Jobs And Growth Tax Relief Reconciliation Act of 2003 - JGTRRA

AAA

DEFINITION of 'Jobs And Growth Tax Relief Reconciliation Act of 2003 - JGTRRA'

A U.S. tax law, passed by Congress on May 23, 2003, that lowered the maximum individual income tax rate on corporate dividends to 15%. The act also reduced the long-term individual income tax rate on capital gains to 15%. The act was signed by President George W. Bush on May 28, 2003, and was intended to amplify the effects of the

Economic Growth and Tax Relief Reconciliation Act of 2001.

INVESTOPEDIA EXPLAINS 'Jobs And Growth Tax Relief Reconciliation Act of 2003 - JGTRRA'

The JGTRRA was put forward as part of an effort to jump-start the U.S. economy. The law significantly reduced the amount of tax paid by investors on dividends and capital gains. This development made it much more attractive for public companies to pay cash dividends to shareholders (instead of holding onto their cash and reinvesting it into expanded operations). Thus, after the enactment of the JGTRRA, the number of U.S. companies paying regular dividends increased substantially.

RELATED TERMS
  1. Ex-Date

    The date on or after which a security is traded without a previously ...
  2. Income Tax

    A tax that governments impose on financial income generated by ...
  3. Declaration Date

    1. The date on which the next dividend payment is announced by ...
  4. Dividend

    1. A distribution of a portion of a company's earnings, decided ...
  5. Capital Gain

    1. An increase in the value of a capital asset (investment or ...
  6. Ordinary Income

    Income received that is taxed at the highest rates, or ordinary ...
Related Articles
  1. Retirement

    Tax Tips For The Individual Investor

    We give you seven guidelines to help you keep more of your money in your pocket.
  2. Taxes

    Dividend Tax Rates: What Investors Need To Know

    Find out how legislation enacted in 2003 is benefiting both investors and corporations, and when it's scheduled to expire.
  3. Investing Basics

    How Dividends Work For Investors

    Find out how a company can put its profits directly into your hands.
  4. Retirement

    Dividends Still Look Good After All These Years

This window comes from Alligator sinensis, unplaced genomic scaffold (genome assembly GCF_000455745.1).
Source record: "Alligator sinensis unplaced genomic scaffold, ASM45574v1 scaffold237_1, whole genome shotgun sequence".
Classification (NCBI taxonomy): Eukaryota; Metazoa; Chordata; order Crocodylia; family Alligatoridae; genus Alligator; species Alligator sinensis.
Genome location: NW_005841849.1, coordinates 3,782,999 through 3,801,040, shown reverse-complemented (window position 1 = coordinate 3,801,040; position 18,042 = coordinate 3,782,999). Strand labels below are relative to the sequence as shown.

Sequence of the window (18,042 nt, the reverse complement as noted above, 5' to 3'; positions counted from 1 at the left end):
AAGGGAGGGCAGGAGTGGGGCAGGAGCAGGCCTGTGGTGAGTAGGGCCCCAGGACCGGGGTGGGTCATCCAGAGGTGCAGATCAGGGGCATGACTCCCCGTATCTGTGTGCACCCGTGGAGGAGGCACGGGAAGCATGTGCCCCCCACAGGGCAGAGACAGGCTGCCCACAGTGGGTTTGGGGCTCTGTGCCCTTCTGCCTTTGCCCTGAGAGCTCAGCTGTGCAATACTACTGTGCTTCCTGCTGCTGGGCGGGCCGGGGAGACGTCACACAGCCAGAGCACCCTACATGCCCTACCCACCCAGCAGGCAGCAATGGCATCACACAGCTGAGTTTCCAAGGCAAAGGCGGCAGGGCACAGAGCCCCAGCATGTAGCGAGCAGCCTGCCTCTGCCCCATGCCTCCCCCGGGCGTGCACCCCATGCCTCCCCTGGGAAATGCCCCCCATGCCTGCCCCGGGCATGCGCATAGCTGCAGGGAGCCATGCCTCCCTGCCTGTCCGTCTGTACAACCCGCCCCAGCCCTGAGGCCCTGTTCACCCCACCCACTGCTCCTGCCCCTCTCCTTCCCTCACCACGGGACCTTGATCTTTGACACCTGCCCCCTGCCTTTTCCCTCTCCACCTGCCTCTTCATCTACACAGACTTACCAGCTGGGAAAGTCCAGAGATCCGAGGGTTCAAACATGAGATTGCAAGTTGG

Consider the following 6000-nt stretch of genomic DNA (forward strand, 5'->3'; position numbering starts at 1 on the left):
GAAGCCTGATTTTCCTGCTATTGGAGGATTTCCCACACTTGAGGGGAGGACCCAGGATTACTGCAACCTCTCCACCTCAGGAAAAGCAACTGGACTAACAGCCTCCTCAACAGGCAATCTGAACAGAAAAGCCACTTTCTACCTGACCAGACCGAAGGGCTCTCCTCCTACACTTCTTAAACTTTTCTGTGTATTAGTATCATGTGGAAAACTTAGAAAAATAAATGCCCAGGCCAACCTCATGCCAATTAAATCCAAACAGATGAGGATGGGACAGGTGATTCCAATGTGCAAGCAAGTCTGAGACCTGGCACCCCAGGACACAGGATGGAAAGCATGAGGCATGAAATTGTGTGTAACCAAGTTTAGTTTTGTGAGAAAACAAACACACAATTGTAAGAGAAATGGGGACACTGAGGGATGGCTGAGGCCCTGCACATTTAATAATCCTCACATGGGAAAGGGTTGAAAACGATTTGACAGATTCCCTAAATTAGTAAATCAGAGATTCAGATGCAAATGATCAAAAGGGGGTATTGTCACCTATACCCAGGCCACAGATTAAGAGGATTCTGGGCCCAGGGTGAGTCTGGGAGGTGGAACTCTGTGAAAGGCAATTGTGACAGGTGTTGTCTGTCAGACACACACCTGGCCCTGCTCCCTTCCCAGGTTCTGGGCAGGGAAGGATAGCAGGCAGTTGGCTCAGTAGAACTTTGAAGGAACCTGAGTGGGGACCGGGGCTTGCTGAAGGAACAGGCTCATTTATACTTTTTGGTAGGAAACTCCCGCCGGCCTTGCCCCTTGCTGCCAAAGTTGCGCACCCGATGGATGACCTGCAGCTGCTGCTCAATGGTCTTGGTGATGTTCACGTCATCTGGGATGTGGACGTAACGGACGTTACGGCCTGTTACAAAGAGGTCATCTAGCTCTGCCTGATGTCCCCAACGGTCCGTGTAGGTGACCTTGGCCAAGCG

Find out how this "first love" still holds its bloom as it ages.
  5. Taxes

    Capital Gains Tax Cuts For Middle Income Investors

    Find out how TIPRA plans to slash taxes for those in the 10-15% tax bracket.
  6. Personal Finance

    Value-Added Tax (VAT)

    Value-added tax, or VAT, is a tax on the added value of a good as it moves through the supply chain to the end consumer. In effect, the tax is levied on the gross margin at each point in the ...
  7. Retirement

    Who is exempt from paying Social Security taxes?

    Learn about the groups of people who qualify for exemption from Social Security taxes, and explore the process of applying for exemption.
  8. Taxes

    Can you write variable costs off your taxes?

    Learn if you can deduct variable or fixed costs from your business taxes and learn more about business deductions, cost of goods sold and gross profit.
  9. Economics

    How is the invisible hand affected in a communist or socialist economy?

    Discover why the invisible hand of the market is compromised by socialist and communist economies, where the government controls the means of production.
  10. Economics

    What is the affect of the invisible hand on the government?

    Find out why government policy goals are often frustrated by the same forces that guide the invisible hand of the market towards efficient outcomes.

You May Also Like

Hot Definitions
  1. Multiplier Effect

    The expansion of a country's money supply that results from banks being able to lend. The size of the multiplier effect depends ...
  2. Command Economy

    A system where the government, rather than the free market, determines what goods should be produced, how much should be ...
  3. Prospectus

    A formal legal document, which is required by and filed with the Securities and Exchange Commission, that provides details ...
  4. Treasury Bond - T-Bond

    A marketable, fixed-interest U.S. government debt security with a maturity of more than 10 years. Treasury bonds make interest ...
  5. Weight Of Ice, Snow Or Sleet Insurance

    Financial protection against damage caused to property by winter weather specifically, damage caused if a roof caves in because ...
  6. Weather Insurance

    A type of protection against a financial loss that may be incurred because of rain, snow, storms, wind, fog, undesirable ...
Trading Center